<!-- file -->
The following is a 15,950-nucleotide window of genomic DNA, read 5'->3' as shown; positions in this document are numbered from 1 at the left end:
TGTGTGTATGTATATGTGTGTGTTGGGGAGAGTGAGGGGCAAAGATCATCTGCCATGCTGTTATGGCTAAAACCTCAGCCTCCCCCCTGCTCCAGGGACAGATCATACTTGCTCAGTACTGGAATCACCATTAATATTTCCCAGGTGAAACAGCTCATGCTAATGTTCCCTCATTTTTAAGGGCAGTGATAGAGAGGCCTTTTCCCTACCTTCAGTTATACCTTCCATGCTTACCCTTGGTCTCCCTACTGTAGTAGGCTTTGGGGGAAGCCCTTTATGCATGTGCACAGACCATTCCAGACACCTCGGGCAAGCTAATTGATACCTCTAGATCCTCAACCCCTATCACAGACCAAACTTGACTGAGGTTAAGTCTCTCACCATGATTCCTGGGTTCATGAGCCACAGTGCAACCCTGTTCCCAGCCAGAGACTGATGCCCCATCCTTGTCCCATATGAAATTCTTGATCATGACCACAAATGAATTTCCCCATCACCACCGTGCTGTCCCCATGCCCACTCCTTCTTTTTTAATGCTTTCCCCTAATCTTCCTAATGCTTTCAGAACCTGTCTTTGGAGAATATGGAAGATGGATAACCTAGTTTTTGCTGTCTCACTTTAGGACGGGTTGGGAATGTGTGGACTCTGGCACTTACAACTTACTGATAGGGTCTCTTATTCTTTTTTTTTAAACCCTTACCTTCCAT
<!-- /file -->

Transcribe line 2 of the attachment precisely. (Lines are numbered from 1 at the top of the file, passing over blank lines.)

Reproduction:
TGTGTGTATGTATATGTGTGTGTTGGGGAGAGTGAGGGGCAAAGATCATCTGCCATGCTGTTATGGCTAAAACCTCAGCCTCCCCCCTGCTCCAGGGACAGATCATACTTGCTCAGTACTGGAATCACCATTAATATTTCCCAGGTGAAACAGCTCATGCTAATGTTCCCTCATTTTTAAGGGCAGTGATAGAGAGGCCTTTTCCCTACCTTCAGTTATACCTTCCATGCTTACCCTTGGTCTCCCTACTGTAGTAGGCTTTGGGGGAAGCCCTTTATGCATGTGCACAGACCATTCCAGACACCTCGGGCAAGCTAATTGATACCTCTAGATCCTCAACCCCTATCACAGACCAAACTTGACTGAGGTTAAGTCTCTCACCATGATTCCTGGGTTCATGAGCCACAGTGCAACCCTGTTCCCAGCCAGAGACTGATGCCCCATCCTTGTCCCATATGAAATTCTTGATCATGACCACAAATGAATTTCCCCATCACCACCGTGCTGTCCCCATGCCCACTCCTTCTTTTTTAATGCTTTCCCCTAATCTTCCTAATGCTTTCAGAACCTGTCTTTGGAGAATATGGAAGATGGATAACCTAGTTTTTGCTGTCTCACTTTAGGACGGGTTGGGAATGTGTGGACTCTGGCACTTACAACTTACTGATAGGGTCTCTTATTCTTTTTTTTTAAACCCTTACCTTCCAT